By Pat Cloonan
Uniontown Hospital CEO Steven Handy urged students at Penn State Fayette, The Eberly Campus, to seek a career that is satisfying, rewarding, and encourages them to get out of bed.
“You should be enjoying life as you go through life’s journey,” Handy said in the second in the campus Spring 2016 series of CEO Conversations Wednesday. “Live with integrity. Take the high road. Live life without regret.”
He said he’s had few regrets over more than a quarter century at Uniontown Hospital, including three as CEO of Fayette County’s largest employer (1,200) and business organization (with a $150 million annual budget including a $60 million payroll).
“We are a community hospital,” Handy said. “Friends, neighbors and family caring for friends, neighbors and family.”
That includes nearly 60,000 patients going through the emergency room and 1,000 babies born each year. Handy said, “Eighty percent of all new life in Fayette County takes its first breath” at his hospital.
Other lives are touched as well. An older resident thanked Handy for the hospital’s efforts on behalf of his late wife, calling the care at Uniontown “outstanding.”
Handy also recalled a neighbor knocking on his door recently to thank Uniontown Hospital for the care he received in his fight with heart problems and cancer.
“My responsibility is to create a healthy organization, an organization that people want to be a part of,” Handy said. “We are the largest charity in Fayette County, providing $10 million a year in charitable services. We want to be a good corporate citizen.”
There are challenges, Handy said, calling health care “an industry in turmoil.” He wants to offer health care to all, while covering expenses and being compliant with regulations.
As he responded to a question about the drug epidemic from Bob Shark, executive director of Fay-Penn Economic Development Council. Handy said he had no medical answers and pointed to another statistic out the obstetrics unit at the hospital.
“Thirty-five percent of newborn babies are born (at Uniontown Hospital) to substance-dependent mothers,” Handy said. “It rips your heart out.”
Even with an affiliation with University of Pittsburgh Medical Center’s network of hospitals, Uniontown remains an independent rural community hospital.
UPMC is “one of our biggest partners,” along with such entities as Highlands Hospital (for geriatric mental health and other services) and nursing homes that relieved Uniontown of the need for a skilled nursing unit with 36 beds, Handy said. That allowed Uniontown Hospital to renovate all of its rooms into single-bed private rooms.
“We realized we had a focus that we could do it all, and that was wrong,” Handy told the audience.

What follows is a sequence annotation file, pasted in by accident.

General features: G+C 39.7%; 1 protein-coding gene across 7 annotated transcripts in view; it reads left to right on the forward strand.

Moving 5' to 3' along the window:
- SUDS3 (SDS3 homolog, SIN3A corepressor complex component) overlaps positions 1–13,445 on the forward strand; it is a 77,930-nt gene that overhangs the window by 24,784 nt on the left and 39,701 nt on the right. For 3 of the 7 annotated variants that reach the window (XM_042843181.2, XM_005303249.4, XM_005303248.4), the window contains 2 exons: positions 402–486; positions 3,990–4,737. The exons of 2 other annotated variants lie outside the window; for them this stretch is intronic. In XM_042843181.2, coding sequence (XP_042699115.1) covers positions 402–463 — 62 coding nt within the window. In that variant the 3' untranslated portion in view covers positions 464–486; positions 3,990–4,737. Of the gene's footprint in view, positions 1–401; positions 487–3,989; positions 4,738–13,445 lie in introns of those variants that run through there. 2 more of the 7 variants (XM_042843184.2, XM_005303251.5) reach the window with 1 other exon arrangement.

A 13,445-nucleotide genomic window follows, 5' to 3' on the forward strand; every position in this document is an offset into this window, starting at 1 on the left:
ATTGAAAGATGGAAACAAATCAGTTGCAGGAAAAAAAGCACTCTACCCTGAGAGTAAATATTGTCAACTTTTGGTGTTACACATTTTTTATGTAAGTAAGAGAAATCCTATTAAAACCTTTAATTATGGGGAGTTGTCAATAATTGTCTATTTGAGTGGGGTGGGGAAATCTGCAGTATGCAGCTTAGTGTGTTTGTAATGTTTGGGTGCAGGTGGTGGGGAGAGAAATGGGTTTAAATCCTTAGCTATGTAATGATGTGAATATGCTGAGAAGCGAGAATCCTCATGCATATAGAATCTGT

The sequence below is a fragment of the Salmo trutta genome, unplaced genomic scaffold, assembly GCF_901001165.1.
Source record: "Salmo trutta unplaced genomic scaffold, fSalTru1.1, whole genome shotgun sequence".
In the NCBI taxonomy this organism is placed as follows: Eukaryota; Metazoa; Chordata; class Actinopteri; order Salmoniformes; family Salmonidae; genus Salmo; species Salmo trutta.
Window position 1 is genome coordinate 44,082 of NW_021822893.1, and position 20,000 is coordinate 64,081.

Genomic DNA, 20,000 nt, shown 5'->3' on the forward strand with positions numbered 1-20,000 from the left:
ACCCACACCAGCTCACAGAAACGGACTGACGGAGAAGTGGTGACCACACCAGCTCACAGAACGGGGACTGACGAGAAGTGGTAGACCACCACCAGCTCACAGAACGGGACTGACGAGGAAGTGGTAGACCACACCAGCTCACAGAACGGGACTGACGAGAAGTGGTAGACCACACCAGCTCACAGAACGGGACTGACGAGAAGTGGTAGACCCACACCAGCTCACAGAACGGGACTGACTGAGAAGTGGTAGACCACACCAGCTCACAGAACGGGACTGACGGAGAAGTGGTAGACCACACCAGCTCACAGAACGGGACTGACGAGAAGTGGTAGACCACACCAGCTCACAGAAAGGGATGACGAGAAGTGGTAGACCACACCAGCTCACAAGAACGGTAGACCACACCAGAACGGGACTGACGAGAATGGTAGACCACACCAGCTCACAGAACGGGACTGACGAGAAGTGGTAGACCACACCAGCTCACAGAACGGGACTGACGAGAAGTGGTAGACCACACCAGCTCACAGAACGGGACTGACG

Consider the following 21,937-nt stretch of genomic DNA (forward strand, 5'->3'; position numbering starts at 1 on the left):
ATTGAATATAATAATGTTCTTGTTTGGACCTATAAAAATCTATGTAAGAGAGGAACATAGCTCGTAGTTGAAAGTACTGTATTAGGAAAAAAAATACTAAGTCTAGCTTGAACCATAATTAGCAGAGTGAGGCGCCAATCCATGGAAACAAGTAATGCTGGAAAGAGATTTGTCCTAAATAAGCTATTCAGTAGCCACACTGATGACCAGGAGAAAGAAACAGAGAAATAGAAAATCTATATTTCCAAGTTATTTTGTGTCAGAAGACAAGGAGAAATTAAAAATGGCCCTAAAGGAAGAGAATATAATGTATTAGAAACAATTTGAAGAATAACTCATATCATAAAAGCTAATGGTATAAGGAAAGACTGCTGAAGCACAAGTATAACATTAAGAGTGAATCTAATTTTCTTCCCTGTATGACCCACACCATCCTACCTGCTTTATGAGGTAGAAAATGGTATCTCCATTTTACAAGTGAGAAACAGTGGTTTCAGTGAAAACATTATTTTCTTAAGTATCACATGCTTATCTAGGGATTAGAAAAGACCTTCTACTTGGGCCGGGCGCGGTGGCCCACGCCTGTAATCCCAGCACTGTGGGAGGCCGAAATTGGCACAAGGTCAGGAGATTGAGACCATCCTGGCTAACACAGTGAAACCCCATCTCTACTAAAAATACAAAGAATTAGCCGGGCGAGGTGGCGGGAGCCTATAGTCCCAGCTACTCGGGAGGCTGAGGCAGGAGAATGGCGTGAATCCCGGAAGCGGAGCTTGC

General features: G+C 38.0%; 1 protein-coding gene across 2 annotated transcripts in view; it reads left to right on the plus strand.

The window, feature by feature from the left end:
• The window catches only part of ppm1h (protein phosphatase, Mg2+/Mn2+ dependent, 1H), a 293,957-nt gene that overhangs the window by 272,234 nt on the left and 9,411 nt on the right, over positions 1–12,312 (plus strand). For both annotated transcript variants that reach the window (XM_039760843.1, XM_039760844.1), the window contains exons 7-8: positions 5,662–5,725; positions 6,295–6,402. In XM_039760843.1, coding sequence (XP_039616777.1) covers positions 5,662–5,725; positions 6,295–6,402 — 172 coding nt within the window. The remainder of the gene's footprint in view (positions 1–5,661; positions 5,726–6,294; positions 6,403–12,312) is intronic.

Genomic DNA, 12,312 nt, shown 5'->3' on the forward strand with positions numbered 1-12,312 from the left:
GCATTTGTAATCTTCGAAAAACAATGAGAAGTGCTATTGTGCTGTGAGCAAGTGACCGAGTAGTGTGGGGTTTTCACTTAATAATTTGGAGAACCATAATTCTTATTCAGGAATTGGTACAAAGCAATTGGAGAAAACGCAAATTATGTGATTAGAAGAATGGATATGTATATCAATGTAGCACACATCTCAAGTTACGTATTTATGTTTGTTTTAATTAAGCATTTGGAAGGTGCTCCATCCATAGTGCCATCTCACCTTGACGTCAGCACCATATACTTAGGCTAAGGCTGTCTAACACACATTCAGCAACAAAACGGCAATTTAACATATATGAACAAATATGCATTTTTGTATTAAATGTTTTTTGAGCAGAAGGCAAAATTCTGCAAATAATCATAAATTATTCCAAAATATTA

Essentially, Handy urged those gathered in the Student Center of the Williams Building to ask themselves, “How am I going to feel about (a job) at the end of the day, or the end of my life?”
When asked about what to look for in that job by Alysa McKenny, a sophomore from Irwin studying to be a physical therapy assistant, Handy said job-seekers should ask of co-workers, “How would I feel about interacting with them every day?”
To a question about the importance of diversity from campus Diversity Affairs Officer Pedro Tavarez Jr., Handy said, “You can create policies but it really is how you live that is the example you set for others.”
He urged those gathered at the Student Center, including local business representatives and campus officials, to find opportunities that keep adding value, something the Uniontown Hospital CEO did in bringing in a state-of-the-art computer system, and then developing the first hospital-based police department in Pennsylvania.
That action 12 years ago included Handy’s own commitment because previously he “never asked people to put themselves in harm’s way.” As he told the Penn State gathering, “I personally became a sworn police officer and even today I do firearms training.”
He told Austin Bixler, a Scottdale native, Penn State freshman and incoming president of the Student Government Association at the Fayette campus, that “you have to find things that incite your passion,” adding, “I find what I do every day to be rewarding.”
Handy started going up a corporate ladder, as director of finance at Conemaugh Hospital in Johnstown at age 25 and three years later chief financial officer at Mercy Hospital in Johnstown. At age 32, he arrived at Uniontown Hospital.
“I realized it was not about climbing the corporate ladder,” Handy said, as he started what so far are 26 years in senior management at the hospital up the hill from downtown Uniontown. While there, Handy and his wife Laurie raised three children.
“Fayette County is a great place, not just to be from, but to be at,” Handy said.
He came to what he’s doing today after growing up the son of a minister who moved often. Handy went to 10 schools before moving on after high school to earn a bachelor of science degree in accounting from Penn State and a master of business administration degree from the University of Pittsburgh.
“You had to acclimate very quickly,” Handy recalled about his younger days. “That has served me throughout my career.”
Those taking in the conversation walked away with two statements about the corporate mission of Uniontown Hospital – to “make a healthy difference in the lives we touch” — and Handy’s personal mission:
“I will be extraordinary at all I do, and I will live with integrity, without regret and driven to help others reach their full potential through example, encouragement and a helping hand.”